The Board of Commissioners is set to vote April 22 on a proposal to acquire the YMCA, which sits on 18 acres at 2526 Snapfinger Road in Decatur, for $4.95 million and lease it back to the YMCA of Metro Atlanta for $1 a year for up to 50 years.

Under the proposed agreement, the county would enter into intergovernmental arrangement with the DeKalb Development Authority to operate the facility as a recreation site for up to 50 years. The authority would then enter into a long-term lease with the YMCA to improve, renovate and operate the South DeKalb YMCA facility.

The YMCA will spend the $4.95 million it receives from the sale of the property on the renovation and provide all furniture, fixtures and equipment for the South DeKalb YMCA. It would pay the Development Authority $10,000 for legal fees and $6,187 for its expenses.

Eston Hood, the Metro Atlanta Y’s chief operating officer, says this type of public-private partnership makes good business sense.
“We sell our land and reinvest and renovate and upgrade the YMCA,” he said. “We build more capacity. We can reach 1,000 more folks. We continue to run it. We add more programs for seniors. We respond to the obesity crisis, and we keep kids in structured activities. This really becomes a win, win and win for everybody.”
Under the agreement, the YMCA will renovate the 39,000-square-foot South DeKalb YMCA, add 10,000 square feet of new space for aerobics, a glass viewing area for parents to watch their kids take swimming lessons, family locker rooms, a spacious entrance atrium lobby, and new office space.

Hood said upgrades to the 18-acre property will include a new pavilion and water splash area for summer campers, new trails and new fencing.  Once the BOC approves the contract, Hood said construction could start by August or September and will take eight to 10 months to complete.

The South DeKalb Y currently employs 150 full- and part-time workers, which Hood said will double with the expansion.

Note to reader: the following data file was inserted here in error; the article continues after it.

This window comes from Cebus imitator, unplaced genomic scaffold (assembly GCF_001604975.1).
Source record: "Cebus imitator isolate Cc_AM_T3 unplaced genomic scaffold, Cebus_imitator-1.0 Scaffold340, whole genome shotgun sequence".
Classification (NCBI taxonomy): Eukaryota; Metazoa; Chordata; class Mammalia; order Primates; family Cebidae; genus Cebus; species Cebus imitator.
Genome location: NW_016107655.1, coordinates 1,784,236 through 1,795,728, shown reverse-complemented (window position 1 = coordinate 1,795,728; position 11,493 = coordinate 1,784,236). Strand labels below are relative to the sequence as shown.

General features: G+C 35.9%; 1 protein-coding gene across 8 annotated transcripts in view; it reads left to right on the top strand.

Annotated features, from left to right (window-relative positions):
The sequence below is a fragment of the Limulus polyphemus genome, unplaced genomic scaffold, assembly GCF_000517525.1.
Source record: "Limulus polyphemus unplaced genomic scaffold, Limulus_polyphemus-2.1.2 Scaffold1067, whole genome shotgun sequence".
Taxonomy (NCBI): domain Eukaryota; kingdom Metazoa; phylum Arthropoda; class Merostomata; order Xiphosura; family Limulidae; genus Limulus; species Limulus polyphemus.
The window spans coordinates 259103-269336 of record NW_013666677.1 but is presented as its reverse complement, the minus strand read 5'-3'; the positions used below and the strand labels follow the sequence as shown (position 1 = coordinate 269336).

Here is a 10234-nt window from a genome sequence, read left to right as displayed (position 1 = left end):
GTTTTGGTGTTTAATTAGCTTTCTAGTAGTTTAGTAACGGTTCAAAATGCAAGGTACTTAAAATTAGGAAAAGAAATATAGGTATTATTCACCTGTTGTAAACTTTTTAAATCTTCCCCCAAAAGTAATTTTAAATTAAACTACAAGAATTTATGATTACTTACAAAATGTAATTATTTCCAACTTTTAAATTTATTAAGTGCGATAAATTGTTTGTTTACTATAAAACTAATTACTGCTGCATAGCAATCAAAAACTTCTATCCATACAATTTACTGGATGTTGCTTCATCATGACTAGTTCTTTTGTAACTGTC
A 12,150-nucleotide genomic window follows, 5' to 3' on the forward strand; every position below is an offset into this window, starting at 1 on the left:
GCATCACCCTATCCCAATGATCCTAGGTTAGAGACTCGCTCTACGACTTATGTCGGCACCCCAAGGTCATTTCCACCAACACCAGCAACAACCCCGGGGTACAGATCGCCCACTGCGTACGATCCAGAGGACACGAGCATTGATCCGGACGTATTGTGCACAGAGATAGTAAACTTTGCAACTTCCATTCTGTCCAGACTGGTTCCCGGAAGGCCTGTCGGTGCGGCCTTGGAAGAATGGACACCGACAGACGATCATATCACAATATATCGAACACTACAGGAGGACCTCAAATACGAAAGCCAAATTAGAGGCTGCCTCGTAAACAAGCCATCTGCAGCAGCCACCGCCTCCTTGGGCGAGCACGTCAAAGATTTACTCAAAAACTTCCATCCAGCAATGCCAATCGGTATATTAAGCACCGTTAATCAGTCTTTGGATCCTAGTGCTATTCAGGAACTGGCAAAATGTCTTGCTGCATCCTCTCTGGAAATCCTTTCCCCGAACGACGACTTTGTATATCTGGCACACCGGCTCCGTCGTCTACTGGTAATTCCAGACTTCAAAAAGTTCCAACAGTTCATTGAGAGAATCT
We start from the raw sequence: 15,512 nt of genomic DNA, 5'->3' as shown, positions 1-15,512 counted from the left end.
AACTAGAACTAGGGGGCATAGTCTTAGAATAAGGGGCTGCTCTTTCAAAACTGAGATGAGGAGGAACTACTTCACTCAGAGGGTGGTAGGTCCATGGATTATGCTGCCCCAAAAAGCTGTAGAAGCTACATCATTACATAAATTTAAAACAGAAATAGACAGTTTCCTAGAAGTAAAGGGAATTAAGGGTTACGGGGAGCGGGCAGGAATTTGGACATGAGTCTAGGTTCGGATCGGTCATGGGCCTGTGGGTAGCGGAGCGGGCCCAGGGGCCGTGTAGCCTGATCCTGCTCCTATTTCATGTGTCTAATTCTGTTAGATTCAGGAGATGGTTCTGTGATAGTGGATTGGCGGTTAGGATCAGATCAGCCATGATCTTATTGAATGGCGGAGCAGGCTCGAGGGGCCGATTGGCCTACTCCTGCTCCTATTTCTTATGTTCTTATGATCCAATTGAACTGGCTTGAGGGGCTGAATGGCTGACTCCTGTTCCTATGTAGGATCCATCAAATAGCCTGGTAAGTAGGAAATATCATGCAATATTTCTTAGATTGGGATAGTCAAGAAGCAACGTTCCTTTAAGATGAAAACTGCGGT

DeKalb District 3 Commissioner Larry Johnson, who is co-sponsoring the YMCA purchase with District 7 Commissioner Stan Watson, said the county’s purchase of the South DeKalb YMCA ties in with its support of first lady Michelle Obama’s Let’s Move! campaign to end childhood obesity.

“It’s going to create more wellness in the county,” he said. “There are a lot of people with chronic diseases. We will have more space to serve more people. It will give us a state-of-the-art center to focus on wellness for seniors and youth.” 

The county proposes to use 2001 and 2006 Greenspace bond funds to make the purchase. Under the plan, it will use $2 million from 2001 countywide acquisition funds, $2 million from countywide acquisition funds from the 2006 bond funds, $651,842 from District 7, and $307,250 from District 3.

In its agreement with the Development Authority, the Metro Atlanta YMCA will operate the South DeKalb YMCA on a triple-net lease basis, providing for all operating expenses of the South DeKalb facility and contributing all of the furniture, fixtures and equipment.

It will use the proceeds from the sale to design, develop and construct additional improvements and renovate the existing South DeKalb facility. It is also responsible for all repairs and maintenance of the swimming pool, the grounds, buildings and structures.

“The YMCA shall be solely responsible for all of the operational, maintenance and management expenses of the South DeKalb facility, with no operating financial assistance from the county or the authority,” the proposed contract says.

The contract also calls for a waiver of the $100 to $150 joining fees for residents of ZIP codes 30032, 30034 and 30035 for the first 10 years, starting with the commencement date of the lease. It also calls for early program registration times, special program offerings and times for seniors, and financial assistance for families in need.

The county also will be able to use the facility for four free events a year, and the authority, twice a year.

If the YMCA is removed as operator by the county, it would receive a pro rata refund of the $4.95 million spent on renovations. If the county wants to sell to a third party, the Y would get right of first refusal.